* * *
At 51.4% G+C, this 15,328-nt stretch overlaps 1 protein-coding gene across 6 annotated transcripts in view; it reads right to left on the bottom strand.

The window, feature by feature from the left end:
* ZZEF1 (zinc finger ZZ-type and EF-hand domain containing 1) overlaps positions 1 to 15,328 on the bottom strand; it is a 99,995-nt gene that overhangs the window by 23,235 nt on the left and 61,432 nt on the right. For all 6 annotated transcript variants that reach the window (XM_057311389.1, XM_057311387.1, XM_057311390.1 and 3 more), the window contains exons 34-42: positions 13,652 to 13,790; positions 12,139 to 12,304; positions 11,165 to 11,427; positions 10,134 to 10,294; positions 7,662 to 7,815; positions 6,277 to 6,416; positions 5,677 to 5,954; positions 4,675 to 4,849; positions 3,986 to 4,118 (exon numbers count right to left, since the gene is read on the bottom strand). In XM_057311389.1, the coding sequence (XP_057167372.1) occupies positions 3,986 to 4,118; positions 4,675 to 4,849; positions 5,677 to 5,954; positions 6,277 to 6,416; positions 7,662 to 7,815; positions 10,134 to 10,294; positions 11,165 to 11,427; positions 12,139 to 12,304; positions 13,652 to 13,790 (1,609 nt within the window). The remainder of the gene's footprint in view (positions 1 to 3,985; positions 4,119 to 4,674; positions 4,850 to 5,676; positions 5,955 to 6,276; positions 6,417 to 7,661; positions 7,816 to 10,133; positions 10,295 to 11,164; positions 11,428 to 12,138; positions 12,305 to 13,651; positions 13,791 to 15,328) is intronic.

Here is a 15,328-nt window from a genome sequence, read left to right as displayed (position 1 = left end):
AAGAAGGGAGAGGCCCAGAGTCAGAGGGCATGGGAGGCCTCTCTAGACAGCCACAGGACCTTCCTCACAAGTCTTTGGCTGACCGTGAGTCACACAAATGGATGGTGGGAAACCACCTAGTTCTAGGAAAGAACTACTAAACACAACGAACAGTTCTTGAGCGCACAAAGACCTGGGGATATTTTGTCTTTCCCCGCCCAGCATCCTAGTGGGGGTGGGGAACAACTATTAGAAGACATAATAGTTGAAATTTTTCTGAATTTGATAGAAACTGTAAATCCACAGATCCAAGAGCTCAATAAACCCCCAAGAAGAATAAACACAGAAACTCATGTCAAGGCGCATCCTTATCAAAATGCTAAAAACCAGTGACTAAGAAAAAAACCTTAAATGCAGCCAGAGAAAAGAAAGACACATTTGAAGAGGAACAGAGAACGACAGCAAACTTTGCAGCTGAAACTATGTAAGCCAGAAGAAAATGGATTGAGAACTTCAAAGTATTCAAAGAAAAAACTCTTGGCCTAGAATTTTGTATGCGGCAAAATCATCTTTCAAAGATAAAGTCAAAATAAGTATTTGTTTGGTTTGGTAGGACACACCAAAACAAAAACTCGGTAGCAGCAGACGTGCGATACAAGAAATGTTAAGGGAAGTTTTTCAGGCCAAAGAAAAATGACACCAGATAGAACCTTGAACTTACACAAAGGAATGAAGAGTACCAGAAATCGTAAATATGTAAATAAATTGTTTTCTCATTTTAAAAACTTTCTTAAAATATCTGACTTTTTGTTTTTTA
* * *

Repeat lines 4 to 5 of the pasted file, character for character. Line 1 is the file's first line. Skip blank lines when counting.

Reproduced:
Here is a 15,328-nt window from a genome sequence, read left to right as displayed (position 1 = left end):
AAGAAGGGAGAGGCCCAGAGTCAGAGGGCATGGGAGGCCTCTCTAGACAGCCACAGGACCTTCCTCACAAGTCTTTGGCTGACCGTGAGTCACACAAATGGATGGTGGGAAACCACCTAGTTCTAGGAAAGAACTACTAAACACAACGAACAGTTCTTGAGCGCACAAAGACCTGGGGATATTTTGTCTTTCCCCGCCCAGCATCCTAGTGGGGGTGGGGAACAACTATTAGAAGACATAATAGTTGAAATTTTTCTGAATTTGATAGAAACTGTAAATCCACAGATCCAAGAGCTCAATAAACCCCCAAGAAGAATAAACACAGAAACTCATGTCAAGGCGCATCCTTATCAAAATGCTAAAAACCAGTGACTAAGAAAAAAACCTTAAATGCAGCCAGAGAAAAGAAAGACACATTTGAAGAGGAACAGAGAACGACAGCAAACTTTGCAGCTGAAACTATGTAAGCCAGAAGAAAATGGATTGAGAACTTCAAAGTATTCAAAGAAAAAACTCTTGGCCTAGAATTTTGTATGCGGCAAAATCATCTTTCAAAGATAAAGTCAAAATAAGTATTTGTTTGGTTTGGTAGGACACACCAAAACAAAAACTCGGTAGCAGCAGACGTGCGATACAAGAAATGTTAAGGGAAGTTTTTCAGGCCAAAGAAAAATGACACCAGATAGAACCTTGAACTTACACAAAGGAATGAAGAGTACCAGAAATCGTAAATATGTAAATAAATTGTTTTCTCATTTTAAAAACTTTCTTAAAATATCTGACTTTTTGTTTTTTA